Acknowledging these inconvenient consequences of its own policies, the DNC has indicated that the inclusion criteria will become more stringent beginning with the third debate in September, requiring candidates to reach 2 percent in at least four polls and to receive financial support from at least 130,000 donors. But if a higher threshold succeeds in solving the problem of a debate stage too crowded with also-rans, it will simultaneously exacerbate the older problem of a party perceived to be favoring some candidates over others. Montana governor Steve Bullock is already complaining that his exclusion from next week's debates means that the party isn't hearing "different voices," and it's very possible that the DNC-is-silencing-me caucus could expand by the fall to include multiple sitting senators whose campaigns have yet to catch on with the public.
Maybe nobody will care much that candidates with little popular support aren't invited to future debates. But internal party warfare tends to attract substantial media attention, and frequent complaints from journalists that there are too many Democrats running for president hardly guarantee that they will come to the party's defense when it acts to further limit the number of debate participants. Voters could easily form a vague impression that something about the process was unfair without necessarily supporting, or even recognizing, any of the excluded candidates.
Media figures also love to hype debates in advance, even though they often turn out to be bored in practice by the rehearsed rhetoric and awkward one-liners that usually dominate the proceedings. Anything that dampens anticipatory excitement, then, tends to provoke a fair amount of journalistic grousing. The DNC attempted to ensure that the top candidates were evenly divided between the two debate events next week—but because it defined "top" as polling at only 2 percent or higher, it wound up assigning four of the five leading candidates to a single debate group. Even worse for media critics, the one candidate left out (Elizabeth Warren) is the trendiest at the moment, depriving pundits of the juicy prospect of potential Warren vs. Biden or Warren vs. Sanders in-person showdowns. Journalists responded to the announcement of the debate lineups last Friday with considerable disappointment on social media, despite the DNC's hopes of using the process to demonstrate its scrupulous devotion to fairness and equality.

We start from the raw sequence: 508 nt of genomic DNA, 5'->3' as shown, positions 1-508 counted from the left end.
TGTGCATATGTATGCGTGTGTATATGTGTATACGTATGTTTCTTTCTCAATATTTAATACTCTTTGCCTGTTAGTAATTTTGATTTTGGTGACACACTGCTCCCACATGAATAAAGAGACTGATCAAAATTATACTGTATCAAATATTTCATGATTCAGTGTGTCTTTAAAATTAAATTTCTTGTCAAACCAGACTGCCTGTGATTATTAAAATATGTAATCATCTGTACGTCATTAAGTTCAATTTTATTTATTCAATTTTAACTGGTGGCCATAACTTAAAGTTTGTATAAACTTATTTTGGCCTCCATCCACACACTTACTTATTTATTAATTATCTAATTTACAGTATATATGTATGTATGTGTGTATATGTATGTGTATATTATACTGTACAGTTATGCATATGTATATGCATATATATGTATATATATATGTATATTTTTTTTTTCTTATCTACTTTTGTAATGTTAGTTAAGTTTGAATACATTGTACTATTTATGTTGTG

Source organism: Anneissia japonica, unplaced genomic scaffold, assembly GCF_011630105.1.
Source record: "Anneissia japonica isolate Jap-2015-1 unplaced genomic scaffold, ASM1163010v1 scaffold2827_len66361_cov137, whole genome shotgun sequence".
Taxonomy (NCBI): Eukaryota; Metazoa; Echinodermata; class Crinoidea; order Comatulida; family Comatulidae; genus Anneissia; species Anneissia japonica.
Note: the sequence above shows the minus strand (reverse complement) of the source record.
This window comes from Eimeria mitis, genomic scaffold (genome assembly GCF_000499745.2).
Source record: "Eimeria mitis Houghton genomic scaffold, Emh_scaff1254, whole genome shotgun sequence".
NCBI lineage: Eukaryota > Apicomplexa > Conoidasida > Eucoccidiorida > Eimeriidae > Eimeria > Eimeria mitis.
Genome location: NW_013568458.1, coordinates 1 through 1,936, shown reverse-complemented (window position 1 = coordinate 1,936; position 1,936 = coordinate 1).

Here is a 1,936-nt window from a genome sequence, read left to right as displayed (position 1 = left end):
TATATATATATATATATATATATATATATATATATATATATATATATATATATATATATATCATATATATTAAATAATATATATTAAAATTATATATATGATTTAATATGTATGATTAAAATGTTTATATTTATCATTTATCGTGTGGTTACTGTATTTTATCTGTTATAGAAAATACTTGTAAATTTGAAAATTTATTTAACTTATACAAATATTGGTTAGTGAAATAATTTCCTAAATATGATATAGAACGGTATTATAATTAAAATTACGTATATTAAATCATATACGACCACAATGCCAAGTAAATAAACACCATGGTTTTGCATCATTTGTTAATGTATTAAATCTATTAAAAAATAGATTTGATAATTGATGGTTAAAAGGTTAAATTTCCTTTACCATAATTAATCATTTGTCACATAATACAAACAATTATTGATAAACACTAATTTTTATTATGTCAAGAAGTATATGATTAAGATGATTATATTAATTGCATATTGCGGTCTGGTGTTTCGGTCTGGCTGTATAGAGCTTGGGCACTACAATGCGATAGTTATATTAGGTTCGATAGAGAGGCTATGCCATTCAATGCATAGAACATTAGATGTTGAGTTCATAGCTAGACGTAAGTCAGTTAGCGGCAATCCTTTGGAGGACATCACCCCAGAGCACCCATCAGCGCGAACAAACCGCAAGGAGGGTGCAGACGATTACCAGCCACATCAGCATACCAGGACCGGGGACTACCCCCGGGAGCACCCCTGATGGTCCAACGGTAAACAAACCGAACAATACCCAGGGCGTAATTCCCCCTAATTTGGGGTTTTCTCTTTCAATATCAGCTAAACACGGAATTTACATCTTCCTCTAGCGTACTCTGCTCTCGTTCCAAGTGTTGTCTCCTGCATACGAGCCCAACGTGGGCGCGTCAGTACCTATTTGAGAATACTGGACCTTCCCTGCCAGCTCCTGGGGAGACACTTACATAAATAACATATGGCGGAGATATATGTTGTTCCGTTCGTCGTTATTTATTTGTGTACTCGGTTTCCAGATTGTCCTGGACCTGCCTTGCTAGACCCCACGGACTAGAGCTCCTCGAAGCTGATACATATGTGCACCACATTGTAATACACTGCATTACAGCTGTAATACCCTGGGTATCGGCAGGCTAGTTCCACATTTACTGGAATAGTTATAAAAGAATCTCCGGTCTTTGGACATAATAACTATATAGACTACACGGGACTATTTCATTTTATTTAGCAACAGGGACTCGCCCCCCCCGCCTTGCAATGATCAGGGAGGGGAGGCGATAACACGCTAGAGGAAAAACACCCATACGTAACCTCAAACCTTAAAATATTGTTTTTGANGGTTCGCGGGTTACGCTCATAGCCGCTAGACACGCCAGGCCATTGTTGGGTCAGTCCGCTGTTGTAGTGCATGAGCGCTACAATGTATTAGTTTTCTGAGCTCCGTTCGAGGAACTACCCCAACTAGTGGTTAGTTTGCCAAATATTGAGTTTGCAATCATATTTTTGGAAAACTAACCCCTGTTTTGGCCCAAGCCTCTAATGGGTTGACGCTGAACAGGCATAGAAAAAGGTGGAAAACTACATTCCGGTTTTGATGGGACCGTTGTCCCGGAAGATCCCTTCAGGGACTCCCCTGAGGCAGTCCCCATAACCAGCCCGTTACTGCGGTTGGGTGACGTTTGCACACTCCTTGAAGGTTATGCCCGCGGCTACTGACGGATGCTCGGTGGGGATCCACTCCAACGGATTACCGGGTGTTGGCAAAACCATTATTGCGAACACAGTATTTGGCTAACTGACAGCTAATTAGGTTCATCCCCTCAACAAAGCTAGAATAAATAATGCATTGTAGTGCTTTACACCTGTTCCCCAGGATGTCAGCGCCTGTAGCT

The centrality of debates in presidential nomination politics is a fairly recent development; the 2012 Republican race is arguably the first nomination contest in which debates played a major role in influencing the dynamics. With their interests increasingly at stake in these events, parties have understandably responded by asserting more control over their production. But the Democratic Party in particular is also extremely sensitive to accusations that any new rules imposed on the process infringe on the sacred right of "the people" to choose a nominee without the stain of elite interference. The DNC is attempting to thread its way through the narrow straits separating excessive chaos from excessive order, but it seems unlikely to do so without attracting simultaneous criticism that it is being both too strict and too indulgent. When it comes to presidential nominations, it's impossible to satisfy everybody—and easy to satisfy nobody.